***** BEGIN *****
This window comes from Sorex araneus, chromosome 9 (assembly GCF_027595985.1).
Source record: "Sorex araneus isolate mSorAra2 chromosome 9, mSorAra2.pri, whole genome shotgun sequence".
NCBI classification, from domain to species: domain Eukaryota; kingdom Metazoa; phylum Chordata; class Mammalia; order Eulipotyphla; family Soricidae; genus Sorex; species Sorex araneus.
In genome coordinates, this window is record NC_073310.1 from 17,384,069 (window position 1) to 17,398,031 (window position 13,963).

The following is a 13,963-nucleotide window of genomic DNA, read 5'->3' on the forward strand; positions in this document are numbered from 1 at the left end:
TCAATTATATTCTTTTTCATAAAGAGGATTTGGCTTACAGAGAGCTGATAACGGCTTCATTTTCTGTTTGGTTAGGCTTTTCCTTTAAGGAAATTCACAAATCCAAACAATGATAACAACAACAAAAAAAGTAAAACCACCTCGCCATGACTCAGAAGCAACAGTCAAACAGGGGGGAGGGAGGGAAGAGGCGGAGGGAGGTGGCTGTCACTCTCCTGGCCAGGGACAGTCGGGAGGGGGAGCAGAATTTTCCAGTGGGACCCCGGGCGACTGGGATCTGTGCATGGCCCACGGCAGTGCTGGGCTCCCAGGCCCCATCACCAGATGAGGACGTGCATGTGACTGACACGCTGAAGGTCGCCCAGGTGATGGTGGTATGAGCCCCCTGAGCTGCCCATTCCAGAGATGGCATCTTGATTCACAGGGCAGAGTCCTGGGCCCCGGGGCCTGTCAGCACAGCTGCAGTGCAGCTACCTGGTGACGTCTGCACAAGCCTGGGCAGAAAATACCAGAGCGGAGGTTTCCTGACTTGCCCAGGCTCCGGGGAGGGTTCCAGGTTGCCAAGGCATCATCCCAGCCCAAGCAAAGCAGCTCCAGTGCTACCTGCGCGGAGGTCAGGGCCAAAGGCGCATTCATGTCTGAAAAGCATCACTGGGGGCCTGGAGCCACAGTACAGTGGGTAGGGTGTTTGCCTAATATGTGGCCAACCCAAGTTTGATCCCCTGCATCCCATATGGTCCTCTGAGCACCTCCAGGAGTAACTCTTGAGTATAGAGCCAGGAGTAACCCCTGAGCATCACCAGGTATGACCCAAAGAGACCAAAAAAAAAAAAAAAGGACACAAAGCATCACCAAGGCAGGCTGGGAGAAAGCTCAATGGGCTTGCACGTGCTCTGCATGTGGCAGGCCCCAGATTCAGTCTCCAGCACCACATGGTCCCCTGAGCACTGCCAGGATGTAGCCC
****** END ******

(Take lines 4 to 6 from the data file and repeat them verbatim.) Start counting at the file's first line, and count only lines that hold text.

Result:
In genome coordinates, this window is record NC_073310.1 from 17,384,069 (window position 1) to 17,398,031 (window position 13,963).

The following is a 13,963-nucleotide window of genomic DNA, read 5'->3' on the forward strand; positions in this document are numbered from 1 at the left end:
TCAATTATATTCTTTTTCATAAAGAGGATTTGGCTTACAGAGAGCTGATAACGGCTTCATTTTCTGTTTGGTTAGGCTTTTCCTTTAAGGAAATTCACAAATCCAAACAATGATAACAACAACAAAAAAAGTAAAACCACCTCGCCATGACTCAGAAGCAACAGTCAAACAGGGGGGAGGGAGGGAAGAGGCGGAGGGAGGTGGCTGTCACTCTCCTGGCCAGGGACAGTCGGGAGGGGGAGCAGAATTTTCCAGTGGGACCCCGGGCGACTGGGATCTGTGCATGGCCCACGGCAGTGCTGGGCTCCCAGGCCCCATCACCAGATGAGGACGTGCATGTGACTGACACGCTGAAGGTCGCCCAGGTGATGGTGGTATGAGCCCCCTGAGCTGCCCATTCCAGAGATGGCATCTTGATTCACAGGGCAGAGTCCTGGGCCCCGGGGCCTGTCAGCACAGCTGCAGTGCAGCTACCTGGTGACGTCTGCACAAGCCTGGGCAGAAAATACCAGAGCGGAGGTTTCCTGACTTGCCCAGGCTCCGGGGAGGGTTCCAGGTTGCCAAGGCATCATCCCAGCCCAAGCAAAGCAGCTCCAGTGCTACCTGCGCGGAGGTCAGGGCCAAAGGCGCATTCATGTCTGAAAAGCATCACTGGGGGCCTGGAGCCACAGTACAGTGGGTAGGGTGTTTGCCTAATATGTGGCCAACCCAAGTTTGATCCCCTGCATCCCATATGGTCCTCTGAGCACCTCCAGGAGTAACTCTTGAGTATAGAGCCAGGAGTAACCCCTGAGCATCACCAGGTATGACCCAAAGAGACCAAAAAAAAAAAAAAAGGACACAAAGCATCACCAAGGCAGGCTGGGAGAAAGCTCAATGGGCTTGCACGTGCTCTGCATGTGGCAGGCCCCAGATTCAGTCTCCAGCACCACATGGTCCCCTGAGCACTGCCAGGATGTAGCCC